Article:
Visiting Promontory and digging into the philosophy behind the Harlan family’s legacy
Will Harlan is oft-quoted as having said they had to “unlearn and relearn” everything at Promontory. While the property might have been discovered by his father, this unique estate is his baby – and it’s growing up.
I first tasted Promontory over Zoom, during a lockdown. In true Harlan family fashion, however, it wasn’t a regular Zoom, with a drone-shot video that took you into “the territory”. Trapped in my tiny flat in London, it was genuinely transportive. Combined with the taste of the 2016 – a Napa Cab of such textural elegance, it was memorable.
Visiting last month was, however, an experience like no other – it’s a place that feels mythical. I spent a long time geeking out with Cory Empting, now Managing Director of Winegrowing for Domain H. William Harlan – the family’s group of estates, Promontory, Bond, Harlan. A local boy, he left school aged 15 to start working in wineries. He was just 20 when Bill Harlan called him up, telling him he was looking for someone to help him build his legacy, take over from Bob Levy and develop Promontory over 35-40 years. Cory signed up instantly – and he’s now been working for the family for 22 years. Bill gave him six weeks’ leave each summer to travel the world, allowing Cory to visit and work in many wine regions. His influence seems to have been significant, pulling back on extraction and oak, as well as the incredible work they’re doing in the vineyard.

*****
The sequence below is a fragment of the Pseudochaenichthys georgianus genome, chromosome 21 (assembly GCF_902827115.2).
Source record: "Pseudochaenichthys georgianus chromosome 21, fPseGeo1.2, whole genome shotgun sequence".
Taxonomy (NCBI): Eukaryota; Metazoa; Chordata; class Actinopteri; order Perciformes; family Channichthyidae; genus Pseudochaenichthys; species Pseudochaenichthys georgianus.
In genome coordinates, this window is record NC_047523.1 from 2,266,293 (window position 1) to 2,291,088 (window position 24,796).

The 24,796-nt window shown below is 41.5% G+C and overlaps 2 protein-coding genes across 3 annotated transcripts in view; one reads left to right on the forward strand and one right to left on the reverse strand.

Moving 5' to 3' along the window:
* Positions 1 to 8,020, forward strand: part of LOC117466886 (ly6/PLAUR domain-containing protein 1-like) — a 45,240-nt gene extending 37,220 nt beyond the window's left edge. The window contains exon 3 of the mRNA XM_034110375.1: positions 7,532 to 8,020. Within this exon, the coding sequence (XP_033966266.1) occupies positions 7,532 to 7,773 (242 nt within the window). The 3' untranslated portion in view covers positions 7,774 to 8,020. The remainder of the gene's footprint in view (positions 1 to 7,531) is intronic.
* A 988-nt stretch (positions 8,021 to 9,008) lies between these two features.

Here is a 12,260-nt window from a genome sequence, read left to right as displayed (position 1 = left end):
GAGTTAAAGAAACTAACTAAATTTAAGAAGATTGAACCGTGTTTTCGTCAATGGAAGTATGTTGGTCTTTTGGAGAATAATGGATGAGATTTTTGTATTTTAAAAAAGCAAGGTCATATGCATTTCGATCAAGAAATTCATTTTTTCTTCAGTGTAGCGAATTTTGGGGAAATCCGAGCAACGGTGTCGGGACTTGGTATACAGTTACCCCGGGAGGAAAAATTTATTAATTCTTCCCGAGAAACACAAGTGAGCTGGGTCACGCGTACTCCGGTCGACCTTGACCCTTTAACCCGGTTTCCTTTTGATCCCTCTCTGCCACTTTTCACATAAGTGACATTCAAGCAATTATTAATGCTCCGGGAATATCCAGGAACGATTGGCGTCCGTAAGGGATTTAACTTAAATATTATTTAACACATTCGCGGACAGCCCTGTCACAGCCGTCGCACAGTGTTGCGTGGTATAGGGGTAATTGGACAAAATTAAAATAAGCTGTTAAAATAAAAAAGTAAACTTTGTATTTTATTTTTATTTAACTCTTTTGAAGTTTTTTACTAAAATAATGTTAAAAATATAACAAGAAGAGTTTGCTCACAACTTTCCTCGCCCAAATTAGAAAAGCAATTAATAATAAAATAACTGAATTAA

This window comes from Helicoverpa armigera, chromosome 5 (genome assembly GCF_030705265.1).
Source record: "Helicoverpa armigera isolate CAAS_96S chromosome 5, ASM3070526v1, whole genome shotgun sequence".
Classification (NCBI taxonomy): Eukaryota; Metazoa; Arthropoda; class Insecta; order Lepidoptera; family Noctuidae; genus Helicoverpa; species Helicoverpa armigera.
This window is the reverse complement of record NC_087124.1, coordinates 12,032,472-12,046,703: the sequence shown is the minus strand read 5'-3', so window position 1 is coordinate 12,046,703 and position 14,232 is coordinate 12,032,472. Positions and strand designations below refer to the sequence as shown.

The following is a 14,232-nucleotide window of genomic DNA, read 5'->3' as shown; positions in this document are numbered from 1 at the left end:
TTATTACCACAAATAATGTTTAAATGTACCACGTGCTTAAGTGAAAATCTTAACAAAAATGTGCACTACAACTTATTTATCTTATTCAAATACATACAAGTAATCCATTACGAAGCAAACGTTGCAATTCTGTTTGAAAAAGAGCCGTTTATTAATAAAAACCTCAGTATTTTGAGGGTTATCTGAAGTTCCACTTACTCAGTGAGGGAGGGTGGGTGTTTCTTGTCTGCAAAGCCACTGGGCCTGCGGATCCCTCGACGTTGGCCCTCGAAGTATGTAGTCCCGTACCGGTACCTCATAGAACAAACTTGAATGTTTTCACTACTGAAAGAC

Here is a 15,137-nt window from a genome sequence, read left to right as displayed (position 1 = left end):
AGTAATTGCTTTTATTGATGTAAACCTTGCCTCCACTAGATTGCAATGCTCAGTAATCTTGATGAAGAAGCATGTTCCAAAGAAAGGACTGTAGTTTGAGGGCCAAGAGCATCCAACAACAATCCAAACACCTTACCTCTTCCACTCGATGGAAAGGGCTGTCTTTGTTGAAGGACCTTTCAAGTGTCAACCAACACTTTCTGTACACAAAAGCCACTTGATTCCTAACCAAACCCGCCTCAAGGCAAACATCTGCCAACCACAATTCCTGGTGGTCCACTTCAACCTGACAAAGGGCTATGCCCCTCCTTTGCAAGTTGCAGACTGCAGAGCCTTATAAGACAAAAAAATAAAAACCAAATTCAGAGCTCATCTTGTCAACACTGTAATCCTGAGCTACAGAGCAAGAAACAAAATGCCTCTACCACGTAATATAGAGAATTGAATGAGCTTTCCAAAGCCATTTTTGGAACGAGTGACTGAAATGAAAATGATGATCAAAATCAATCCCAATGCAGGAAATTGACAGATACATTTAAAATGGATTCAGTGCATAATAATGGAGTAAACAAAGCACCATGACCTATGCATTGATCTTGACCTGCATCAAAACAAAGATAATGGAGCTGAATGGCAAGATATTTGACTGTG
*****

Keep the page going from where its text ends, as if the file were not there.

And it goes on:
I philosophically struggle with the prices of Harlan, Promontory and Bond – and the only way I will ever get to taste these wines is at the property or other trade events. But, having now spent some time at the estate, it’s fascinating to see the incredible investment that is being made, in the land itself, in endless experiments and research, in the farming and people.
It was fascinating flitting from Promontory to Matthiasson. These are two drastically different projects – with wines that command extremely different prices, and demand on the secondary market – yet the underlying philosophy is almost identical.
I’ve written a long piece delving into the place, the farming and philosophy – as well as the 2020 vintage, a year that marks the start of a new era here (and a wine that may well divide the crowds).